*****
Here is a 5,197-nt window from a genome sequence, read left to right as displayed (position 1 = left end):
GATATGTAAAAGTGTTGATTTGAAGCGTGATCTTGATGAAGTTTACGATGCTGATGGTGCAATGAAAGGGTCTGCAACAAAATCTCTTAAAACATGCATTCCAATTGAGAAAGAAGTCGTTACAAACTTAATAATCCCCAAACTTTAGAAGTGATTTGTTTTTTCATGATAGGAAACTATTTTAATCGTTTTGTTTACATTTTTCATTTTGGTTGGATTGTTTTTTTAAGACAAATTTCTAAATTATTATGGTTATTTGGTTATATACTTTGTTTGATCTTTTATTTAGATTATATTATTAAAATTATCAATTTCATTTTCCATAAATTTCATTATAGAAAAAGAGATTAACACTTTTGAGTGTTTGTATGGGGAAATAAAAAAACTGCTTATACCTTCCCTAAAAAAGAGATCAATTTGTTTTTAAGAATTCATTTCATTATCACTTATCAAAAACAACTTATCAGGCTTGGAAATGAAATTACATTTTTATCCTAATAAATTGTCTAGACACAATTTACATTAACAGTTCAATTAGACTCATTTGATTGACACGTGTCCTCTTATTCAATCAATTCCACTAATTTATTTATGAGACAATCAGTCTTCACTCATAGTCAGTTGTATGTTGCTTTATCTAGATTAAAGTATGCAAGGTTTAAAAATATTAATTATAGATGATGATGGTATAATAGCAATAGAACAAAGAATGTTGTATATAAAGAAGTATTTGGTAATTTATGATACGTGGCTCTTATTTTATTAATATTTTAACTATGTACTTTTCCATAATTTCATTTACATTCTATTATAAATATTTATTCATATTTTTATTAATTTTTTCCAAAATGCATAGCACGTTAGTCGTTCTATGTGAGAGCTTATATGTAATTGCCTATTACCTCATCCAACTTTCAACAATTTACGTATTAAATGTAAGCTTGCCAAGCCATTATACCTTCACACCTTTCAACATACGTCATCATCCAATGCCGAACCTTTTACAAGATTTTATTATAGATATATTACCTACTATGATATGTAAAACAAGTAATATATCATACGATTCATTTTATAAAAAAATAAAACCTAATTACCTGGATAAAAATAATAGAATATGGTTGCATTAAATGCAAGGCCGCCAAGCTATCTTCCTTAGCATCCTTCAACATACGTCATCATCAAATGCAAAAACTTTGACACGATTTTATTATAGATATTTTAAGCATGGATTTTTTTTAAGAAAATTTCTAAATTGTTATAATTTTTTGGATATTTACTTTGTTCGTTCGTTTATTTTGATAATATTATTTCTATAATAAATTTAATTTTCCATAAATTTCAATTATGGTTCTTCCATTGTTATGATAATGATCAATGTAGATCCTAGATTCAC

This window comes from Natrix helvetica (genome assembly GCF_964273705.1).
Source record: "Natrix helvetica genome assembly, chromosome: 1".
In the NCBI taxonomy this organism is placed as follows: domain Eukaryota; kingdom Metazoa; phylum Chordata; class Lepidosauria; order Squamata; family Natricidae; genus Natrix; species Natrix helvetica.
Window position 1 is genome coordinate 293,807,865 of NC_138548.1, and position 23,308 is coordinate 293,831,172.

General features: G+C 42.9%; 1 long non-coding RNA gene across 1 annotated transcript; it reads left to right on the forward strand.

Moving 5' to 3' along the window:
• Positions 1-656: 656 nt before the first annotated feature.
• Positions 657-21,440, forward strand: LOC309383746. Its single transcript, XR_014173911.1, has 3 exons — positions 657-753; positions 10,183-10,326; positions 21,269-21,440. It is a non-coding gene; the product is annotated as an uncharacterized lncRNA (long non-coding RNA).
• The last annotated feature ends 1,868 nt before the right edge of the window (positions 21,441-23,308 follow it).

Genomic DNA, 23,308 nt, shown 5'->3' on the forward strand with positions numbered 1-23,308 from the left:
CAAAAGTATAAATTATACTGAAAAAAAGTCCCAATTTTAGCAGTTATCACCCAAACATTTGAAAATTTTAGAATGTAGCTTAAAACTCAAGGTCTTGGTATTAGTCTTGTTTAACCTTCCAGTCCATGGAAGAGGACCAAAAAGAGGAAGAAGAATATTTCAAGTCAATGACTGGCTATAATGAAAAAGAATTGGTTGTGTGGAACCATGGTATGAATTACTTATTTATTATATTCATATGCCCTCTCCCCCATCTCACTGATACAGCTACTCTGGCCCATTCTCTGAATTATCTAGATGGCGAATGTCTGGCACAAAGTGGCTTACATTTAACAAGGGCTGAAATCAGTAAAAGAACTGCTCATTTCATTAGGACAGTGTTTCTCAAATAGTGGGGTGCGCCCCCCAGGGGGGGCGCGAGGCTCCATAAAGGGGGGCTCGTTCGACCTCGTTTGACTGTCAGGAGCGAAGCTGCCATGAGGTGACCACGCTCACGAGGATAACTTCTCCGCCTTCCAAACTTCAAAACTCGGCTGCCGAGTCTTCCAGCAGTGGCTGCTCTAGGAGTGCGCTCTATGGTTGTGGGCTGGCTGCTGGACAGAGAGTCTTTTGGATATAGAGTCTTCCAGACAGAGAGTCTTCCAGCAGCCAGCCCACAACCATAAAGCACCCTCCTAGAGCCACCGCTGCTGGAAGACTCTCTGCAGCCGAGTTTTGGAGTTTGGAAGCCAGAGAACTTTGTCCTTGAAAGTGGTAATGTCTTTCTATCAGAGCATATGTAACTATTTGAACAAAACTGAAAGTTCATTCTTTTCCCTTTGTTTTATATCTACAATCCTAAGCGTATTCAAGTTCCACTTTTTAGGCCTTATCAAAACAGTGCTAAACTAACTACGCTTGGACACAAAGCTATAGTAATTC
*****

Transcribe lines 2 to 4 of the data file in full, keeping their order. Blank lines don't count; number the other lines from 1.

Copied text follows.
GATATGTAAAAGTGTTGATTTGAAGCGTGATCTTGATGAAGTTTACGATGCTGATGGTGCAATGAAAGGGTCTGCAACAAAATCTCTTAAAACATGCATTCCAATTGAGAAAGAAGTCGTTACAAACTTAATAATCCCCAAACTTTAGAAGTGATTTGTTTTTTCATGATAGGAAACTATTTTAATCGTTTTGTTTACATTTTTCATTTTGGTTGGATTGTTTTTTTAAGACAAATTTCTAAATTATTATGGTTATTTGGTTATATACTTTGTTTGATCTTTTATTTAGATTATATTATTAAAATTATCAATTTCATTTTCCATAAATTTCATTATAGAAAAAGAGATTAACACTTTTGAGTGTTTGTATGGGGAAATAAAAAAACTGCTTATACCTTCCCTAAAAAAGAGATCAATTTGTTTTTAAGAATTCATTTCATTATCACTTATCAAAAACAACTTATCAGGCTTGGAAATGAAATTACATTTTTATCCTAATAAATTGTCTAGACACAATTTACATTAACAGTTCAATTAGACTCATTTGATTGACACGTGTCCTCTTATTCAATCAATTCCACTAATTTATTTATGAGACAATCAGTCTTCACTCATAGTCAGTTGTATGTTGCTTTATCTAGATTAAAGTATGCAAGGTTTAAAAATATTAATTATAGATGATGATGGTATAATAGCAATAGAACAAAGAATGTTGTATATAAAGAAGTATTTGGTAATTTATGATACGTGGCTCTTATTTTATTAATATTTTAACTATGTACTTTTCCATAATTTCATTTACATTCTATTATAAATATTTATTCATATTTTTATTAATTTTTTCCAAAATGCATAGCACGTTAGTCGTTCTATGTGAGAGCTTATATGTAATTGCCTATTACCTCATCCAACTTTCAACAATTTACGTATTAAATGTAAGCTTGCCAAGCCATTATACCTTCACACCTTTCAACATACGTCATCATCCAATGCCGAACCTTTTACAAGATTTTATTATAGATATATTACCTACTATGATATGTAAAACAAGTAATATATCATACGATTCATTTTATAAAAAAATAAAACCTAATTACCTGGATAAAAATAATAGAATATGGTTGCATTAAATGCAAGGCCGCCAAGCTATCTTCCTTAGCATCCTTCAACATACGTCATCATCAAATGCAAAAACTTTGACACGATTTTATTATAGATATTTTAAGCATGGATTTTTTTTAAGAAAATTTCTAAATTGTTATAATTTTTTGGATATTTACTTTGTTCGTTCGTTTATTTTGATAATATTATTTCTATAATAAATTTAATTTTCCATAAATTTCAATTATGGTTCTTCCATTGTTATGATAATGATCAATGTAGATCCTAGATTCAC

This window comes from Natrix helvetica (genome assembly GCF_964273705.1).
Source record: "Natrix helvetica genome assembly, chromosome: 1".